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Power/Alternative Energy??

Fossil fuels lose market share over renewables, nuclear power

Posted: 16 Dec 2013 ?? ?Print Version ?Bookmark and Share

Keywords:IHS? nuclear industry? fossil fuel? generator? concentrated solar power?

According to the latest forecast from IHS, the fossil fuels sector led the medium and high power generator markets, accounting for about 76 percent of revenues in 2012. However, the share of new generator sales that use fossil fuels is predicted to fall as growth in the renewables and nuclear sectors increases, noted the market research firm.

Generators sold into the renewables (excluding wind and solar PV) and nuclear industry sectors are forecasted to experience significant growth through 2017. Power generated by renewable sources is considered carbon neutral, and government legislation in many countries has been enacted to reduce carbon emissions in an attempt to reverse the harmful effects of climate change. Because of this, generators sold into hydro and other renewables such as biomass and concentrated solar power (CSP) are seeing rapid growth.

Despite the backlash from the Fukushima nuclear disaster in 2011 and Germany deciding to close down all of its nuclear power plants by 2022, the nuclear industry is projected to see a resurgence through 2017 and beyond. Nuclear power, which is also carbon neutral, will see most of the growth from only a few countries, including China, India, Iran, Russia and South Korea.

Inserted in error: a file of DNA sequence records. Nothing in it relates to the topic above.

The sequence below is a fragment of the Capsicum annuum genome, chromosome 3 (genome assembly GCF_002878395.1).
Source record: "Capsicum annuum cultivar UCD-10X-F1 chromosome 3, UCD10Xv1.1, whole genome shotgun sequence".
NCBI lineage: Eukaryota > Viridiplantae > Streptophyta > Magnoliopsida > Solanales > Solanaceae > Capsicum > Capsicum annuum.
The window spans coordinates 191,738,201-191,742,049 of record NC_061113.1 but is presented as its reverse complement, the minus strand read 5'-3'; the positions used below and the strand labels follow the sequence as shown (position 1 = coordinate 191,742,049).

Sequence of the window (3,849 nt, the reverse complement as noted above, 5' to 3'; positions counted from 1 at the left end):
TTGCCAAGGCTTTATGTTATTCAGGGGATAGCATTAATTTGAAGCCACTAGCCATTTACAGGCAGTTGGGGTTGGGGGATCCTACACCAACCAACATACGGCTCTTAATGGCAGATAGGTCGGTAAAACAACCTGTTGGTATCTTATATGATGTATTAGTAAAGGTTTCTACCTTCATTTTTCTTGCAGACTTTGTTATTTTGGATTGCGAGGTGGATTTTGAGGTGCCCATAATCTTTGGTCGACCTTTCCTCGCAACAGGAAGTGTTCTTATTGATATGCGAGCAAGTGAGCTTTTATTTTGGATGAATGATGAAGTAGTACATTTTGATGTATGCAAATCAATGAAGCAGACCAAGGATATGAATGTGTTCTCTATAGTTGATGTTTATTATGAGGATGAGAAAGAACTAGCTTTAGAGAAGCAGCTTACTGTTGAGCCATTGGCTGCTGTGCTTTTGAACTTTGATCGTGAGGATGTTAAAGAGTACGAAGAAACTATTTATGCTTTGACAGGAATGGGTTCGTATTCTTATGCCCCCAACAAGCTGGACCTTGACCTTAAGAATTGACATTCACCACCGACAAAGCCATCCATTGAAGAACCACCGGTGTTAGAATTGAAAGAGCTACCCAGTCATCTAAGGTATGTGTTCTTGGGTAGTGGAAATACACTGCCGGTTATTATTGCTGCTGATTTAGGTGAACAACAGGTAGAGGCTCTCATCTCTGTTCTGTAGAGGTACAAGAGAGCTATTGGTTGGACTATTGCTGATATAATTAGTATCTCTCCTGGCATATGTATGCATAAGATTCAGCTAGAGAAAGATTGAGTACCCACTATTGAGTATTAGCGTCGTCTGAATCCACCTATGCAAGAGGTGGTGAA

Nuclear power is attractive in these countries because of the need for large increases to their base load capacity in order to keep pace with growing demand. Furthermore, these countries have historically relied on coal fired power plants for electricity generation, especially China and India. Adding nuclear power allows them to reduce carbon emissions while at the same time helps to clean up their image as high carbon emitters.

The world market for medium and high power generators

The discrepancy of natural gas prices and delays in project financing are other factors keeping generator sales prospects for the fossil fuels sector subdued. The U.S. saw a large impact as gas prices fell to historically low levels mainly due to the increase in production from shale gas fracking. However, this gas boom has not yet spread to Europe and Asia where natural gas prices are three to four times higher. Financing and investments for large power plants have also been more difficult to secure, which has led to delays in equipment purchases.





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